However, I was not able to make the post yesterday, due to sitting in a bar for four-and-a-half hours. One of those old wood floor, don't leave your hand on the table too long for fear of what lingers there, type of bars. But don't create the image of a broken teacher, whom the stress of the job has driven her to nurse one drink after the other, while pouring out her woes to the barkeep. I, we, were there to support my oldest step-grandson on open mic night. What an experience.

Earlier in the day, with the luxury of Spring Break, I had invited my three grown children and one's girlfriend to join me for lunch. We ate, caught up, joked, teased, waxed nostalgically and savored the time away from our usual busy schedules. As we left, a plan was made to see if we could get away, yet again today, to attend the open mic and be a part of the audience for said grandson.

Some important information is that my grandson is sixteen years old and the "band" has existed, in one form or another, for a short period of time. What was ahead for us...we did not know. But being the troopers we are and looking for a way to encourage this budding interest in music, we forged on.

With respect to my grandson, he is in that teen-age era where they frequently morph into different personae. And once again, this latest genre caught me off guard. The hair, clothing, jewelry. Underneath it all, is the same boy we've enjoyed for years. Tonight he was extremely nervous. Their first performance.

For some reason, unknown to us, they were slated for the last gig, despite his mother getting him and their equipment there by the six o'clock sign up. We had naively anticipated a seven o'clock performance and were not too upset at hearing it would be eight o'clock. Still time for those who had to work tomorrow to get home for sleep.

But then the word came that their time would be midnight. Really? Midnight for a group of kids? It is Spring Break, but come on. And on a more personal level we were thinking...What am I going to do while I wait for hours? Run an errand and return? Most were too tired to multitask. So we settled in.

Every fifteen minutes a new act performed. We watched a smorgasbord of rock, hip hop, acoustic and on and on and on. We'd look at our watches and announce just how much longer we had to wait, some anticipating a very early wake up and a long day of work. I slowly sipped a dark ale.

At the heart of it we were there to support the band, but we all experience a treasure in our coming together like this. Once again today, we took the time to talk, joke, look back, look forward, and enjoyed each others company. Maybe not the time or place of our choice, but a treasure is a treasure.

The boys performed in outfits that later in life they will look back and exclaim, "What was I thinking?" The music was surprisingly good. Very good, if you like loud guitar screeches and boys yelling. Some family and friends stood right up at the stage, seeming to be supporting them physically. I observed from the back, so proud of everyone. So very proud.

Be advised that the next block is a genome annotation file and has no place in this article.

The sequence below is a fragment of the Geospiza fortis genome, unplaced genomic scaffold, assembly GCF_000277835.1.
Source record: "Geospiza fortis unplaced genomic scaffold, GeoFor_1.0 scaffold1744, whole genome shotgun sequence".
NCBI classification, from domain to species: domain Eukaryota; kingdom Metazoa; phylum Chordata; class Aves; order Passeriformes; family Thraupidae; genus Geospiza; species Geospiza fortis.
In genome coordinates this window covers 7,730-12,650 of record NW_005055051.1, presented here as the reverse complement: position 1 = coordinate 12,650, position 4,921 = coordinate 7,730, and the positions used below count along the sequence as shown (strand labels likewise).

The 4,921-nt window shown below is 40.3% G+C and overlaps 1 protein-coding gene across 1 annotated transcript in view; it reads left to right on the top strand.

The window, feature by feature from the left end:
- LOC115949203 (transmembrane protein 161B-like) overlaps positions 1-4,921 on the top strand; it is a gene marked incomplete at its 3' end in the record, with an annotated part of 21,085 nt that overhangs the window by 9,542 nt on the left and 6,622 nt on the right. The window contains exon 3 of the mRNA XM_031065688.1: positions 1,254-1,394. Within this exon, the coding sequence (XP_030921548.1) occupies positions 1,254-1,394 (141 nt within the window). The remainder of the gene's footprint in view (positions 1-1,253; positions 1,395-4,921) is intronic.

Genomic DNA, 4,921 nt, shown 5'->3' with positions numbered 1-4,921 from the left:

Sunday, March 22, 2009

Today I feel the luxury of time.

I woke slowly and looked at the unset alarm. I knew I had time before the late service, so I snuggled under the covers for a little while longer.

Glanced at that pile of unfinished laundry, which would usually have to be done before a week of teaching, then realized I'd be dressing quite informally in the upcoming days. It can sit in the basket until Tuesday, if I choose.

I strolled across the kitchen, coffee cup filled to the brim, on my way to the computer. I had lots of time to savor each drop and could even reheat it at the slightest cooling.

Planned the day in my head and so looked forward to having my own time for what ever I choose to do around here. No pressure to make sure lesson plans and corresponding materials were gathered and ready to go. Reading? Scrap booking? Baking?

Then the very practical side of my personality took over and reminded me that I do have a tendency in such situations to procrastinate and enjoy this luxury of time just a little too much. Yes, I'll have to check in on the Spring Break To Do list I put on my desktop. It's right in the middle of the screen.

But for now, I am grateful for this dilemma. It stretches before me in eight glorious days.

Friday, March 20, 2009

This Will Make a Good Story

When my own children were little and a memorable event happened, I would tell them, "That will make a good story. You can write about this." As a teacher I now repeat the line often to my students, which they get a kick out of and do record some events in their writer's topic list. Well, today they turned the table on me, in the midst of a calamity and a great laugh.

I had bribed, no-encouraged, them to bring back a survey for my Career Ladder paperwork. When it means increasing my salary, I am not above using whatever means necessary. Well, I forgot to pick up the candy (maybe something to do with this week's late night meetings after school). But being the last day before Spring Break, I needed to run to the store for the reward. Since this cut into my lunch period, I tossed items from the salad bar into an oversize plastic container and rushed back just in time to pick up the boys from recess. The day continued with a reasonably great mini lesson on leads. The resource teacher came in and taught more #*!* math state test preparation. Then we started getting the room and ourselves ready for nine days away.